Do you have too many meetings? Are your meetings too long? If you think this is the case, perhaps the culprit isn’t the frequency or length, but the subject of your meetings. There are simple ways to tell if your meetings are impactful or pointless.
If something important is being discussed, there is likely some conflict occurring. During good meetings, decisions are made and people are held accountable. If you have a really good meeting, then everyone leaves feeling uncomfortable because there is so much more to be done, and everyone has a stake in it!
There are seven key factors that when managed correctly, result in great meetings and top results for organizations.
1. Conflict: Conflict is a necessary part of good meetings. There should be good healthy conflict in every meeting, and people should feel pressure. A lack of conflict is an indication that the group is not talking about anything that requires any real discussion, is failing to emphasize the hard-to-achieve goals and key performance indicators, is not holding people accountable, or is not focusing on the real issues in the company.
2. Purpose: Every meeting should have a purpose, and you should define that purpose before you enter the room. By the end of the meeting you should be able to answer the question, “Did we achieve our purpose?” If the answer is ‘no’ on a regular basis, you need to challenge your team to identify whether it is a failure in preparation or some other symptom causing the organization to be ineffective. Do not allow yourselves to get off the hook.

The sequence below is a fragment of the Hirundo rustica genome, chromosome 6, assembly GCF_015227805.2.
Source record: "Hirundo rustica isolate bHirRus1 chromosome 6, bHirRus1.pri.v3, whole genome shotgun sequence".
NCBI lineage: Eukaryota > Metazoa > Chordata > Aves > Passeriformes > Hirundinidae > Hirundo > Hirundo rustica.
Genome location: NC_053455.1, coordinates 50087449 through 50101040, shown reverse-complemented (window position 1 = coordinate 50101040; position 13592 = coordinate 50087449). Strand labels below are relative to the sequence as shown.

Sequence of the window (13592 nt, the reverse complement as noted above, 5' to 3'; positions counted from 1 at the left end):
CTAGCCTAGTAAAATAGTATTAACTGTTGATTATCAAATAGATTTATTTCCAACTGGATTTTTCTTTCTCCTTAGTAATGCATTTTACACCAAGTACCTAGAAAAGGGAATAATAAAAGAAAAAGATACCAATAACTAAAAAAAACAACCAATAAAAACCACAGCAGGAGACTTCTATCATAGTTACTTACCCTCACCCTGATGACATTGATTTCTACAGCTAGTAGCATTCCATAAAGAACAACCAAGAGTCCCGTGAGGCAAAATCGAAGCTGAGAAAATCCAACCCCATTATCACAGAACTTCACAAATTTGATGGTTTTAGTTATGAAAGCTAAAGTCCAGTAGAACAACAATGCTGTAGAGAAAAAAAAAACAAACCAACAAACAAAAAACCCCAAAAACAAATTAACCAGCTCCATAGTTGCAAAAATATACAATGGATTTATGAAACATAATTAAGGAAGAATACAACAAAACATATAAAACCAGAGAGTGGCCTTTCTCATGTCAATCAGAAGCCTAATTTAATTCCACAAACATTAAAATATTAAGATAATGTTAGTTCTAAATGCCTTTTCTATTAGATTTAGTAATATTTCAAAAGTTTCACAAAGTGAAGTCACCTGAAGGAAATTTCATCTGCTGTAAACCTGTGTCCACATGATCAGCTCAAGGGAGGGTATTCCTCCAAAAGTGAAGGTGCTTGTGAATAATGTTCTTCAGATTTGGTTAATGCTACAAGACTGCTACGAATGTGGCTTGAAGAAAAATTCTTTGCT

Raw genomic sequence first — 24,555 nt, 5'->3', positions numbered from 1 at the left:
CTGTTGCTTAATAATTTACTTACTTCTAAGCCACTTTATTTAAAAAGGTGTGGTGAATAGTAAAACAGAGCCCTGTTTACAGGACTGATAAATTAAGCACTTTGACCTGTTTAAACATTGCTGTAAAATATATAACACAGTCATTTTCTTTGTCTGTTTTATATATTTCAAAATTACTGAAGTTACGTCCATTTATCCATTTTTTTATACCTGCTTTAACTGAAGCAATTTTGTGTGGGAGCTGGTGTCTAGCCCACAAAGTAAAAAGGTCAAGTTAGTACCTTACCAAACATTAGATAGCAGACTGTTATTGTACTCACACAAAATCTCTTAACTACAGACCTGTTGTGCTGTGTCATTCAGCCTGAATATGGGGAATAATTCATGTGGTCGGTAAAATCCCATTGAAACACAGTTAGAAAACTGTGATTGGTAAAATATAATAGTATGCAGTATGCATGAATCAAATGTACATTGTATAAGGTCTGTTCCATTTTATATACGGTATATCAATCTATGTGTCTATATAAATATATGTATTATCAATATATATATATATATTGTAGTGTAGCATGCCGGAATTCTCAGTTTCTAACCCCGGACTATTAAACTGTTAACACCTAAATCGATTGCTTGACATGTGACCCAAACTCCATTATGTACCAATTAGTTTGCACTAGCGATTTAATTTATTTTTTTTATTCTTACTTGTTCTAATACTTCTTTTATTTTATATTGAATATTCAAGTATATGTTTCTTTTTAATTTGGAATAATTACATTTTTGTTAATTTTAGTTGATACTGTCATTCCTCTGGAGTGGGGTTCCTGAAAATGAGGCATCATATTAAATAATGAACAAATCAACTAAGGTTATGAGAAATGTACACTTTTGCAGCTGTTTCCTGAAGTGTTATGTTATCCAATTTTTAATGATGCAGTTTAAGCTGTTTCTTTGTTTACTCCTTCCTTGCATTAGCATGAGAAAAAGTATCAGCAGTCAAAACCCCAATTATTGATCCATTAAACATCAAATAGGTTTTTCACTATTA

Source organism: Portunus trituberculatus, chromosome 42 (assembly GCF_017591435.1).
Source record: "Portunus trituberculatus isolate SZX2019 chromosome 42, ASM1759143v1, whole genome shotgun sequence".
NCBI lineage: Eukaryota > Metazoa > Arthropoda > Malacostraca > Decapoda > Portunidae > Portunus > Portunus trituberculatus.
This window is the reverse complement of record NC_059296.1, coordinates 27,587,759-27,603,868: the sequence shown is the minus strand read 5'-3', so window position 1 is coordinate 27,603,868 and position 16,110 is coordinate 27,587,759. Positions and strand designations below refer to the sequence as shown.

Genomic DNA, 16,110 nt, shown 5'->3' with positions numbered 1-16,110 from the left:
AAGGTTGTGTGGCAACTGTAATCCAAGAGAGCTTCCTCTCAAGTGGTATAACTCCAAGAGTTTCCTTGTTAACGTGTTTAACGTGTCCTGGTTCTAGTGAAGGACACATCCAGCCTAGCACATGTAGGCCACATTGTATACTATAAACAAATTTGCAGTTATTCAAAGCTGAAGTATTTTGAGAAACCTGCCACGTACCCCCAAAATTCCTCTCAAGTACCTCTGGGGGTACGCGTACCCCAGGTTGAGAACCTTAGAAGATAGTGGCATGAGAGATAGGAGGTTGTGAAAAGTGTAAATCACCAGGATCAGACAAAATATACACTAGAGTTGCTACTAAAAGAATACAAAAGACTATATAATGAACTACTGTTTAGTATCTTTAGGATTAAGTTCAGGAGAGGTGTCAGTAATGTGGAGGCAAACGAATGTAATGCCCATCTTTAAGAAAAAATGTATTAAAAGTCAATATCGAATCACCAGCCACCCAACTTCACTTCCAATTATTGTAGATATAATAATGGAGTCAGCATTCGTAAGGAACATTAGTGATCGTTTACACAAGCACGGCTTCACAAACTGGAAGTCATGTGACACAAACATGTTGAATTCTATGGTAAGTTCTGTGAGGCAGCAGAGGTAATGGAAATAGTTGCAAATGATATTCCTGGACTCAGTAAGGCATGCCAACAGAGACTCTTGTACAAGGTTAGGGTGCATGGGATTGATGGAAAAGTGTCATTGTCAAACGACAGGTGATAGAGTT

3. Time: Making sure that you schedule your meeting on a day and at a time when you will get the team’s undivided attention is very important. You also want to make sure that you schedule plenty of time to support your agenda. If you have covered all that you need to, it is okay to end a meeting early. If you did not cover all that you needed to, you need to extend your meeting or reschedule the remaining items for a later time.
4. Preparation: All participants should know what is going to be covered in the meeting and what needs to be prepared in advance. This will allow for a more productive meeting.
5. Continuity: Whenever possible, it is recommended that your monthly, quarterly, and annual meetings be done off-site. This will reduce and/or eliminate interruptions as much as possible.
6. Responsibility: Make sure that the responsibility stays in the room, and you do not play the blame game. Your meetings need to be about solutions.
7. Accountability: It is critical to agree on who will be the one person responsible for each item, and to make sure that person is held accountable. Review key developments, assignments, and deadlines regularly until an assignment is completed.
Howard Shore is an executive leadership coach and founder of Activate Group Inc, based in Miami, Florida. His firm works with companies to deliver transformational management and business coaching to executive leadership. To learn more about executive leadership coaching through AGI, please contact Howard at [phone link=”true”] or email him.